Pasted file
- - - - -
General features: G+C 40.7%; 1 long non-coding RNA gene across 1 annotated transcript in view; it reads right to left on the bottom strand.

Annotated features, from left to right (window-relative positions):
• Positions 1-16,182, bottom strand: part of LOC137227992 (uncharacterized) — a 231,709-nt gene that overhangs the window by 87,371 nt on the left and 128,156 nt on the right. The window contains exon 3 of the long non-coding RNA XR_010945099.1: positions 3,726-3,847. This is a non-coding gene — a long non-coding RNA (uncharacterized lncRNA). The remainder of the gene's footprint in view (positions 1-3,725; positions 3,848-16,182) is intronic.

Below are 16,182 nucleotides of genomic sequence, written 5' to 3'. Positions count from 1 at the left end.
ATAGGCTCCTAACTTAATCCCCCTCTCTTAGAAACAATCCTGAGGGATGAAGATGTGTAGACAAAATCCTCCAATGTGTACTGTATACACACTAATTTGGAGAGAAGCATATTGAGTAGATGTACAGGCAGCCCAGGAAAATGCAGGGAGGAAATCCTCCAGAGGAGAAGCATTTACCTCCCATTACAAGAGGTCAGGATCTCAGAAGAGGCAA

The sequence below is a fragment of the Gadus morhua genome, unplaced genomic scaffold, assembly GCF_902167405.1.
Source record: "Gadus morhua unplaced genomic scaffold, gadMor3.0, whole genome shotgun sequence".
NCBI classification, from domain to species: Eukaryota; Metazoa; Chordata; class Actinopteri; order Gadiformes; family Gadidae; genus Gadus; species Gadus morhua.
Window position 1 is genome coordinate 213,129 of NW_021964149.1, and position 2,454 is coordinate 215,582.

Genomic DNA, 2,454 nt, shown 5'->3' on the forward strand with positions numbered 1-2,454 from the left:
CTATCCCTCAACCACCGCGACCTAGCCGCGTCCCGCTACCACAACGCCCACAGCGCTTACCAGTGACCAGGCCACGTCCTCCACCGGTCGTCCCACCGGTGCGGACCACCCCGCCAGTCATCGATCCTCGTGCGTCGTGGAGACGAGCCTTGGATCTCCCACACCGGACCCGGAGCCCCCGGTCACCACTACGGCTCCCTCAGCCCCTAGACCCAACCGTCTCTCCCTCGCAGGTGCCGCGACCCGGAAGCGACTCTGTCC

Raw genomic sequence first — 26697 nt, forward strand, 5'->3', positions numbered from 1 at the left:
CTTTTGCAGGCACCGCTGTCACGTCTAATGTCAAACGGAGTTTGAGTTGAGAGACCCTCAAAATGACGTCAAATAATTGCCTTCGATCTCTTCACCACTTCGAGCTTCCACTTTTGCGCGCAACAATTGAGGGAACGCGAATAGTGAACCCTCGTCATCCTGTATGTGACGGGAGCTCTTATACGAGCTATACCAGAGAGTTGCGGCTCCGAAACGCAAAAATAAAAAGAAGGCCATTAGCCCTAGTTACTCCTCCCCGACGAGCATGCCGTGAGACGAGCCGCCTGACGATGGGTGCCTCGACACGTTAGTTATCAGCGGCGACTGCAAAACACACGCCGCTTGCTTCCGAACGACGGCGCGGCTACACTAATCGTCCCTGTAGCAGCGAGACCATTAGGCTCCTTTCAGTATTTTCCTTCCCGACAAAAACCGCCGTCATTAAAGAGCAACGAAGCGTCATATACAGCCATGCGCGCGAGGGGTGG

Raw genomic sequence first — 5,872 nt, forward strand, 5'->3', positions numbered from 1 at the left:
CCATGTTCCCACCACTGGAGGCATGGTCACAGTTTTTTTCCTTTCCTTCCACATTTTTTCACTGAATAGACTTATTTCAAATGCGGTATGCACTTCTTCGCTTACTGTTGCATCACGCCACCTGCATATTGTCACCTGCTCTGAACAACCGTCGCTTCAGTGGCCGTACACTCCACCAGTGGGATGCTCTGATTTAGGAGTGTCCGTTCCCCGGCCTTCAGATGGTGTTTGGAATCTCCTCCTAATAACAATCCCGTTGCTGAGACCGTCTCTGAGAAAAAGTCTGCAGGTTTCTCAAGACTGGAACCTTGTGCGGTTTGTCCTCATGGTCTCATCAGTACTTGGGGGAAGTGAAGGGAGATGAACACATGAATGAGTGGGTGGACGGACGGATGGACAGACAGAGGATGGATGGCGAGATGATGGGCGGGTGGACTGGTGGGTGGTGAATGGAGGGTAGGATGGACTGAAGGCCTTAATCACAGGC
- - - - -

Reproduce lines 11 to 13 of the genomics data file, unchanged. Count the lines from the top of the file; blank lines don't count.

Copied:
CTATCCCTCAACCACCGCGACCTAGCCGCGTCCCGCTACCACAACGCCCACAGCGCTTACCAGTGACCAGGCCACGTCCTCCACCGGTCGTCCCACCGGTGCGGACCACCCCGCCAGTCATCGATCCTCGTGCGTCGTGGAGACGAGCCTTGGATCTCCCACACCGGACCCGGAGCCCCCGGTCACCACTACGGCTCCCTCAGCCCCTAGACCCAACCGTCTCTCCCTCGCAGGTGCCGCGACCCGGAAGCGACTCTGTCC

Raw genomic sequence first — 26697 nt, forward strand, 5'->3', positions numbered from 1 at the left:
CTTTTGCAGGCACCGCTGTCACGTCTAATGTCAAACGGAGTTTGAGTTGAGAGACCCTCAAAATGACGTCAAATAATTGCCTTCGATCTCTTCACCACTTCGAGCTTCCACTTTTGCGCGCAACAATTGAGGGAACGCGAATAGTGAACCCTCGTCATCCTGTATGTGACGGGAGCTCTTATACGAGCTATACCAGAGAGTTGCGGCTCCGAAACGCAAAAATAAAAAGAAGGCCATTAGCCCTAGTTACTCCTCCCCGACGAGCATGCCGTGAGACGAGCCGCCTGACGATGGGTGCCTCGACACGTTAGTTATCAGCGGCGACTGCAAAACACACGCCGCTTGCTTCCGAACGACGGCGCGGCTACACTAATCGTCCCTGTAGCAGCGAGACCATTAGGCTCCTTTCAGTATTTTCCTTCCCGACAAAAACCGCCGTCATTAAAGAGCAACGAAGCGTCATATACAGCCATGCGCGCGAGGGGTGG